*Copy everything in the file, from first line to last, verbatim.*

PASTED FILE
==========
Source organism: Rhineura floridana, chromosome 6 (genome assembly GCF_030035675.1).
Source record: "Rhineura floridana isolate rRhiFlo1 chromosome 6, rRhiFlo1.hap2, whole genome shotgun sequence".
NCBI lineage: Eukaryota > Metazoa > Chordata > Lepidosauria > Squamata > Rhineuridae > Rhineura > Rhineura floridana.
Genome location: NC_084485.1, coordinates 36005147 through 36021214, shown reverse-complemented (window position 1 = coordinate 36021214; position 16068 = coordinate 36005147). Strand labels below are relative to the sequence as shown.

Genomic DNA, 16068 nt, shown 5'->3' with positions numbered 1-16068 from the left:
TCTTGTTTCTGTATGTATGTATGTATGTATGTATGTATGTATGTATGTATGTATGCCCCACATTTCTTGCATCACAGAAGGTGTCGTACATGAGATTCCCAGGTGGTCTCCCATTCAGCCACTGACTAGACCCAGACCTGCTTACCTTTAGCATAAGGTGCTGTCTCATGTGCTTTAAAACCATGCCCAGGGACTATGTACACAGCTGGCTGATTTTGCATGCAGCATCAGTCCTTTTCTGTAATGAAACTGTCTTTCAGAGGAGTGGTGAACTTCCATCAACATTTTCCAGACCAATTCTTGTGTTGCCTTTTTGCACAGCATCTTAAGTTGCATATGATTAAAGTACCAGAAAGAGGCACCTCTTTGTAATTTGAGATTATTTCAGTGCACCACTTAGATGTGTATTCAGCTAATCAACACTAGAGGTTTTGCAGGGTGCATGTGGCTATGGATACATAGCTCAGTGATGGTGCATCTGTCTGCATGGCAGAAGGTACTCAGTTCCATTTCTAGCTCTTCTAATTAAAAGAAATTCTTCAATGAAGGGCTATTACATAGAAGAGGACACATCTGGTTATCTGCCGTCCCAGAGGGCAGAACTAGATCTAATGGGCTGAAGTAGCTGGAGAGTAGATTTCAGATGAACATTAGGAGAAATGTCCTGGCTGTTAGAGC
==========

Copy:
Source organism: Rhineura floridana, chromosome 6 (genome assembly GCF_030035675.1).
Source record: "Rhineura floridana isolate rRhiFlo1 chromosome 6, rRhiFlo1.hap2, whole genome shotgun sequence".
NCBI lineage: Eukaryota > Metazoa > Chordata > Lepidosauria > Squamata > Rhineuridae > Rhineura > Rhineura floridana.
Genome location: NC_084485.1, coordinates 36005147 through 36021214, shown reverse-complemented (window position 1 = coordinate 36021214; position 16068 = coordinate 36005147). Strand labels below are relative to the sequence as shown.

Genomic DNA, 16068 nt, shown 5'->3' with positions numbered 1-16068 from the left:
TCTTGTTTCTGTATGTATGTATGTATGTATGTATGTATGTATGTATGTATGTATGCCCCACATTTCTTGCATCACAGAAGGTGTCGTACATGAGATTCCCAGGTGGTCTCCCATTCAGCCACTGACTAGACCCAGACCTGCTTACCTTTAGCATAAGGTGCTGTCTCATGTGCTTTAAAACCATGCCCAGGGACTATGTACACAGCTGGCTGATTTTGCATGCAGCATCAGTCCTTTTCTGTAATGAAACTGTCTTTCAGAGGAGTGGTGAACTTCCATCAACATTTTCCAGACCAATTCTTGTGTTGCCTTTTTGCACAGCATCTTAAGTTGCATATGATTAAAGTACCAGAAAGAGGCACCTCTTTGTAATTTGAGATTATTTCAGTGCACCACTTAGATGTGTATTCAGCTAATCAACACTAGAGGTTTTGCAGGGTGCATGTGGCTATGGATACATAGCTCAGTGATGGTGCATCTGTCTGCATGGCAGAAGGTACTCAGTTCCATTTCTAGCTCTTCTAATTAAAAGAAATTCTTCAATGAAGGGCTATTACATAGAAGAGGACACATCTGGTTATCTGCCGTCCCAGAGGGCAGAACTAGATCTAATGGGCTGAAGTAGCTGGAGAGTAGATTTCAGATGAACATTAGGAGAAATGTCCTGGCTGTTAGAGC